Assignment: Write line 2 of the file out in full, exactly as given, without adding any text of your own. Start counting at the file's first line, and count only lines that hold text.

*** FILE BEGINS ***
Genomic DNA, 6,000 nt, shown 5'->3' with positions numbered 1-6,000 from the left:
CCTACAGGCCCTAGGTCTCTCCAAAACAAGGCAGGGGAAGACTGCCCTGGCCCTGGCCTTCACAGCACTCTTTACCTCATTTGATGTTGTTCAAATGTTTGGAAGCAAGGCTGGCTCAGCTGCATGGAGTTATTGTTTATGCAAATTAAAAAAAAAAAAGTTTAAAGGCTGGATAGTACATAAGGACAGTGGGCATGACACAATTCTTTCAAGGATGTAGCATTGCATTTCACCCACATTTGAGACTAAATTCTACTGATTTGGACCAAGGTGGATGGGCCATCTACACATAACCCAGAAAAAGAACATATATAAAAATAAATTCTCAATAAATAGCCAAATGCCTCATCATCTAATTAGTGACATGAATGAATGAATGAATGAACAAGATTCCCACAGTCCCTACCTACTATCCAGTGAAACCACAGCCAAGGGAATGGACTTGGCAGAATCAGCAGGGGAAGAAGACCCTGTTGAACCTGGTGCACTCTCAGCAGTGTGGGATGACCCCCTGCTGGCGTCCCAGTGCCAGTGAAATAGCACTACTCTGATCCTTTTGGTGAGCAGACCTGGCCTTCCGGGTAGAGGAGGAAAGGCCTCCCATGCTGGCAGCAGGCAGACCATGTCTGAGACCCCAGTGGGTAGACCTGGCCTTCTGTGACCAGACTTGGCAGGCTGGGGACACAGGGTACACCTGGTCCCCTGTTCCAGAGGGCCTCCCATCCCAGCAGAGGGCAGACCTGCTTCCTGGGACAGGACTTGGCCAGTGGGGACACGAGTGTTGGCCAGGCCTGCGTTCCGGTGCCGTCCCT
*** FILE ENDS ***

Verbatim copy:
CCTACAGGCCCTAGGTCTCTCCAAAACAAGGCAGGGGAAGACTGCCCTGGCCCTGGCCTTCACAGCACTCTTTACCTCATTTGATGTTGTTCAAATGTTTGGAAGCAAGGCTGGCTCAGCTGCATGGAGTTATTGTTTATGCAAATTAAAAAAAAAAAAGTTTAAAGGCTGGATAGTACATAAGGACAGTGGGCATGACACAATTCTTTCAAGGATGTAGCATTGCATTTCACCCACATTTGAGACTAAATTCTACTGATTTGGACCAAGGTGGATGGGCCATCTACACATAACCCAGAAAAAGAACATATATAAAAATAAATTCTCAATAAATAGCCAAATGCCTCATCATCTAATTAGTGACATGAATGAATGAATGAATGAACAAGATTCCCACAGTCCCTACCTACTATCCAGTGAAACCACAGCCAAGGGAATGGACTTGGCAGAATCAGCAGGGGAAGAAGACCCTGTTGAACCTGGTGCACTCTCAGCAGTGTGGGATGACCCCCTGCTGGCGTCCCAGTGCCAGTGAAATAGCACTACTCTGATCCTTTTGGTGAGCAGACCTGGCCTTCCGGGTAGAGGAGGAAAGGCCTCCCATGCTGGCAGCAGGCAGACCATGTCTGAGACCCCAGTGGGTAGACCTGGCCTTCTGTGACCAGACTTGGCAGGCTGGGGACACAGGGTACACCTGGTCCCCTGTTCCAGAGGGCCTCCCATCCCAGCAGAGGGCAGACCTGCTTCCTGGGACAGGACTTGGCCAGTGGGGACACGAGTGTTGGCCAGGCCTGCGTTCCGGTGCCGTCCCT